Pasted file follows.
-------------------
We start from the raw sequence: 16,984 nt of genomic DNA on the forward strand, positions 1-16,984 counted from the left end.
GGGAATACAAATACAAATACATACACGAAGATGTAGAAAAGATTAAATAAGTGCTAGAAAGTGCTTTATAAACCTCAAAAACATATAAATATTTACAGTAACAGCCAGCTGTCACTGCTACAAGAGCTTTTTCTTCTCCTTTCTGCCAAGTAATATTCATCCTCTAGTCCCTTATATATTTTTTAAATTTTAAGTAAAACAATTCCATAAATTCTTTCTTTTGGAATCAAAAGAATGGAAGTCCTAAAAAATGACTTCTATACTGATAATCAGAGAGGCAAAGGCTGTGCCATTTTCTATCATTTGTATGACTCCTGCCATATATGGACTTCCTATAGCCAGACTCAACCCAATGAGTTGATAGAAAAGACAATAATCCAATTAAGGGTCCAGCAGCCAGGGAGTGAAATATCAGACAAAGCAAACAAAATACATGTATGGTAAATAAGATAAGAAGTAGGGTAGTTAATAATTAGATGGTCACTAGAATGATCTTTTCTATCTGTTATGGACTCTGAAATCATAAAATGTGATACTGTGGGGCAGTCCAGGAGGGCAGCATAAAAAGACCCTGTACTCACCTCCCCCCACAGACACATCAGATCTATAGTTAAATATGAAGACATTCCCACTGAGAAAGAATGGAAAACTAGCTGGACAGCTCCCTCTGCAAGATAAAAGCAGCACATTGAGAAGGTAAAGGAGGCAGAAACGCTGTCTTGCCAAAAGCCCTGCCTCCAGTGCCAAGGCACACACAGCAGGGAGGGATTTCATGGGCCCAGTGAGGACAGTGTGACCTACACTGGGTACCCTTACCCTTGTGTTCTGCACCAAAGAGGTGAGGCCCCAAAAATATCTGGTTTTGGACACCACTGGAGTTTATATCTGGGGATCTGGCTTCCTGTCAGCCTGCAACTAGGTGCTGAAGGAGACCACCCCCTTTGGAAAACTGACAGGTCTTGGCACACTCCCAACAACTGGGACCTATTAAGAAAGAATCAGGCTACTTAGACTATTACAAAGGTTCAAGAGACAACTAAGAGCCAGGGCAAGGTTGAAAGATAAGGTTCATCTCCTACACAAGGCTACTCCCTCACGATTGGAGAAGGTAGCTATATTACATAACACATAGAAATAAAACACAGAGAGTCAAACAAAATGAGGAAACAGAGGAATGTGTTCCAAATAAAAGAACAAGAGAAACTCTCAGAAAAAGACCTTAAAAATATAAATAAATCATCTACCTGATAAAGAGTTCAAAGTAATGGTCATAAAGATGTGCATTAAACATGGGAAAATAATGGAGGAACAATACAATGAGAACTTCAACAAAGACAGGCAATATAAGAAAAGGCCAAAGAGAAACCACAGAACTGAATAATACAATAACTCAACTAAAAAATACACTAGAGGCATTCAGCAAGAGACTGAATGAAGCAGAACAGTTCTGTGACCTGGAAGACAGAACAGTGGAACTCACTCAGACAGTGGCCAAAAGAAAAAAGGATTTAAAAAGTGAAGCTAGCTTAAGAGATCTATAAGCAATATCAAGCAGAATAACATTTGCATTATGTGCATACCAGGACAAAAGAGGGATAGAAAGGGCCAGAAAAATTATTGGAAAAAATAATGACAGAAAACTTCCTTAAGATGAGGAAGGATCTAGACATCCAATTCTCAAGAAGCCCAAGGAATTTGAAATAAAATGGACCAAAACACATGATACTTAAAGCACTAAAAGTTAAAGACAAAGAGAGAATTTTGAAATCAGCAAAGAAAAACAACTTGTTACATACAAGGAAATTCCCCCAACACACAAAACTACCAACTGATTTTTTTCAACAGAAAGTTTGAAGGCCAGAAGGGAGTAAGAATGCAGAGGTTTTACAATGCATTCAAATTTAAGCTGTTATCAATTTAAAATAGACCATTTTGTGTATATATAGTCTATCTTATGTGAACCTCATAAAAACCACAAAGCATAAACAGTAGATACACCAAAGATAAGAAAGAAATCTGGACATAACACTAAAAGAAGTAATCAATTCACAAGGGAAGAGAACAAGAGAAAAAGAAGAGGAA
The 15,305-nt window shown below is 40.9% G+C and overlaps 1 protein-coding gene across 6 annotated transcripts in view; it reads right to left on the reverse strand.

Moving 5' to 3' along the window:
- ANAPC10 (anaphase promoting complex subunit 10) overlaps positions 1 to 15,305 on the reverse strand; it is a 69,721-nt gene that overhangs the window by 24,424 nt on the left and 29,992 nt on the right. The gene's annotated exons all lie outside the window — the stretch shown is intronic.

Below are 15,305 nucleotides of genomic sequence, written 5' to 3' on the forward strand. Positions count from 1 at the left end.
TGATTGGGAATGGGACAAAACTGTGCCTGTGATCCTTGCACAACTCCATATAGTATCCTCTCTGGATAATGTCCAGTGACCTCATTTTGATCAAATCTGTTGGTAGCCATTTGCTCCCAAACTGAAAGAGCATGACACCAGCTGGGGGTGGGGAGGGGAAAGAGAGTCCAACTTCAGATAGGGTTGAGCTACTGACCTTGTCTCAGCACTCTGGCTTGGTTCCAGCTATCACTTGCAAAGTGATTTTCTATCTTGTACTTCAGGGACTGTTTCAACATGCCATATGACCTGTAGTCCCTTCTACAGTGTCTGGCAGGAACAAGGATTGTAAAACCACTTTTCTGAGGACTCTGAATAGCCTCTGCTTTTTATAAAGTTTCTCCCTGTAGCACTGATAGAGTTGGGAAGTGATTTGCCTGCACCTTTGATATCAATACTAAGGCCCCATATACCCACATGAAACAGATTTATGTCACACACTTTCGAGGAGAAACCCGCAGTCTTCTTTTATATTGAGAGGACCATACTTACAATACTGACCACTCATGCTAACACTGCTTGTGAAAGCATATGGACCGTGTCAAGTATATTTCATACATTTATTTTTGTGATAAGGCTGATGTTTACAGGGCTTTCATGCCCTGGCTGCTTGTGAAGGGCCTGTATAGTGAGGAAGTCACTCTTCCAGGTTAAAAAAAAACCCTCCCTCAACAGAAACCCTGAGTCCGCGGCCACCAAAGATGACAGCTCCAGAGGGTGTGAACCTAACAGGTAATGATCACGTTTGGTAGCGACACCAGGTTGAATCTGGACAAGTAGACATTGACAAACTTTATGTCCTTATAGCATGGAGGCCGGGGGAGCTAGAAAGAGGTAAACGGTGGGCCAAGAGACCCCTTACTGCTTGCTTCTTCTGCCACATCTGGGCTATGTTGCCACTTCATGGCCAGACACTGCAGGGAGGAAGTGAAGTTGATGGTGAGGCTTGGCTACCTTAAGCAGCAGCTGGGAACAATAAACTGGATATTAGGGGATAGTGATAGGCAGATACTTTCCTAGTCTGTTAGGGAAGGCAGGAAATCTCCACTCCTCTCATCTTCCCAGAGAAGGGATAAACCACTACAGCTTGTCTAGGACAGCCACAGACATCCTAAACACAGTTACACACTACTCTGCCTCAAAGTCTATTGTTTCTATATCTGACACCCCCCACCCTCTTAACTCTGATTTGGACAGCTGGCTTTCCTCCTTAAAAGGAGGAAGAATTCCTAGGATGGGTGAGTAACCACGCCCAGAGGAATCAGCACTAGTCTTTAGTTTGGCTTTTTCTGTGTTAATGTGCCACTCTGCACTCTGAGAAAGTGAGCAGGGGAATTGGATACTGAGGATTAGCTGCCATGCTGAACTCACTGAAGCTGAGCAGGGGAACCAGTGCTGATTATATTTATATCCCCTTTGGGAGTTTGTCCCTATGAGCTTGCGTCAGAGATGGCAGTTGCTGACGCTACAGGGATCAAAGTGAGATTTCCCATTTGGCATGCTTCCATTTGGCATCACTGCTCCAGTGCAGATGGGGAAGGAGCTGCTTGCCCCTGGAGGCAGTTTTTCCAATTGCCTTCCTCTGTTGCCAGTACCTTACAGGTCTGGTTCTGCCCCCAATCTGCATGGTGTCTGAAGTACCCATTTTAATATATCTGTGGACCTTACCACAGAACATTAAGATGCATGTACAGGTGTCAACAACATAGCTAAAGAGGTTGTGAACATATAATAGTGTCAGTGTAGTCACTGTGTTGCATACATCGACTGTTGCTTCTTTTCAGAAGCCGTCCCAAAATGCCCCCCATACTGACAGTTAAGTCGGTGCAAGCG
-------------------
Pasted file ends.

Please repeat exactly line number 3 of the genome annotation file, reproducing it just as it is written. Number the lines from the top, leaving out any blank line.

The 15,305-nt window shown below is 40.9% G+C and overlaps 1 protein-coding gene across 6 annotated transcripts in view; it reads right to left on the reverse strand.